1. where the spouse is in a lower risk occupation, say a receptionist and is only working part time due to family commitments, then the already small legal liability risk becomes much smaller again, and even less of an issue. Here it can make sense to buy the new home in the spouse’s name; whereas
  2. If the spouse is in a high risk area occupation, say obstetric medicine, and is working full time (or more than full time), then it can make sense to buy the new home in the family trust’s name. This is particularly the case where there are large potential depreciation, building allowance and interest deduction claims, so that the tax benefits of using the family trust are enhanced, and where the home is regarded as a “never to be sold” core asset, so that the loss of the principal residence exemption is not an issue.

If the home is owned by a person in an exposed occupation it can make sense to encumber it with a mortgage and a high level of debt. This means the mortgagee, ie the bank or other financial institution, has first claim on the proceeds of any sale: the loan has to be re-paid and the mortgage released before the purchaser can get good title. The loan can be a loan owed by another person, such as the trustee of a family trust. But make sure the repayment does not create another asset, in effect a loan to the other person, which can be recovered by a litigant.

Interestingly, a case can be made for owning heavily geared residential investment properties in the financial planners own name, where the financial planner and not the spouse is in the top tax bracket. Here the certainty of a deductible tax loss, rental yields, particularly after repairs, rates and so on are considered, are notoriously low, can mean maximising the tax benefit by having the loss in the hands of a top tax bracket tax payer is the best way to go. Even if there is some asset protection issues.

Existing assets

Existing assets are more problematic than future assets, because the transaction costs connected to transfers, mainly stamp duty and capital gains tax, have to be considered.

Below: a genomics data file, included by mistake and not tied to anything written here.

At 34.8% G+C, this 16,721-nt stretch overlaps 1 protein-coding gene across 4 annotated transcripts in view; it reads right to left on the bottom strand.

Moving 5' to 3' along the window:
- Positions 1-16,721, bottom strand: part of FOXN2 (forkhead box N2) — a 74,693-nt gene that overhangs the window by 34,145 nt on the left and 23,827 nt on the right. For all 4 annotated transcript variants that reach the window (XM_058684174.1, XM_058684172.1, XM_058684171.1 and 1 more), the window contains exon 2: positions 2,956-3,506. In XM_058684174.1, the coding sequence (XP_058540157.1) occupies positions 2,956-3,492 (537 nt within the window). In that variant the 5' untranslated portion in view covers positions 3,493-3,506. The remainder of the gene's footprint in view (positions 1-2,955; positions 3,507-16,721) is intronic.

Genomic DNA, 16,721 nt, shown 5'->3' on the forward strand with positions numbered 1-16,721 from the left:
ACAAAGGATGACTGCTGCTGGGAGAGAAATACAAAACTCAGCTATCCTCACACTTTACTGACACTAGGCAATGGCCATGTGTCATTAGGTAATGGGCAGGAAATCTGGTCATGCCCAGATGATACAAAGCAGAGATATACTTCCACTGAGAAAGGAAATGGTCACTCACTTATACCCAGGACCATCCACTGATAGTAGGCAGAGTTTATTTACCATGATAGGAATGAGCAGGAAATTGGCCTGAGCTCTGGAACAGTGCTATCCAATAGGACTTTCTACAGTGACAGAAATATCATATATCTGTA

One preliminary question is always relevant where a financial planner owns a valuable asset in his or her name. And this is “how long do you plan to keep it?”. Take the situation of all or part of a family home being owned in the financial planner’s name. Often it will turn out that an upgrading, or a down sizing, is on the cards in the next few years. It does not make sense to transfer it around now, triggering transfer costs, if it is then going to be sold to a third party soon after. It can make better sense to speed up the upgrading or the down sizing process, and then simply gift the cash from the sale of the existing home to a spouse or a trust, and get it right from the beginning with the new home.

Another preliminary question is relevant too. It is “what are the costs of a transfer?”. An example may help. A client came in to see us about a suggested transfer of a rental property to a family trust. The property had been bought for $300,000 using 100% debt, and was now worth $500,000, which meant there was $200,000 of “exposed equity” to consider. The client had been told he should transfer the property to his family trust and that he had a serious asset protection problem.

We considered the matter. Our deliberations focused on what were the costs of transfer and what was the probability of a legal action? The costs of transfer were pretty easy to compute. They were:

Stamp duty on a market value $500,000 $24,000
Income tax on a taxable capital gain of $100,000 $48,000
Other costs, ie solicitors, transfer fees, etc. $2,000
Total cost of the transfer $74,000

The cost of $74,000 was not deductible, although the stamp duty and the other costs would be added to cost base for CGT purposes when the property was ultimately sold to a third party.

Think about it. Would you spend $74,000 to protect $200,000 of exposed equity? If you would, you must calculate that you have a 37% chance of losing the property in a legal action in the foreseeable future. That does not sound likely to us. Warren Buffet would leave the property in his own name for now. Whilst it would have been better to buy the property in the name of the family trust, it just did not make financial sense to transfer it to the family trust now.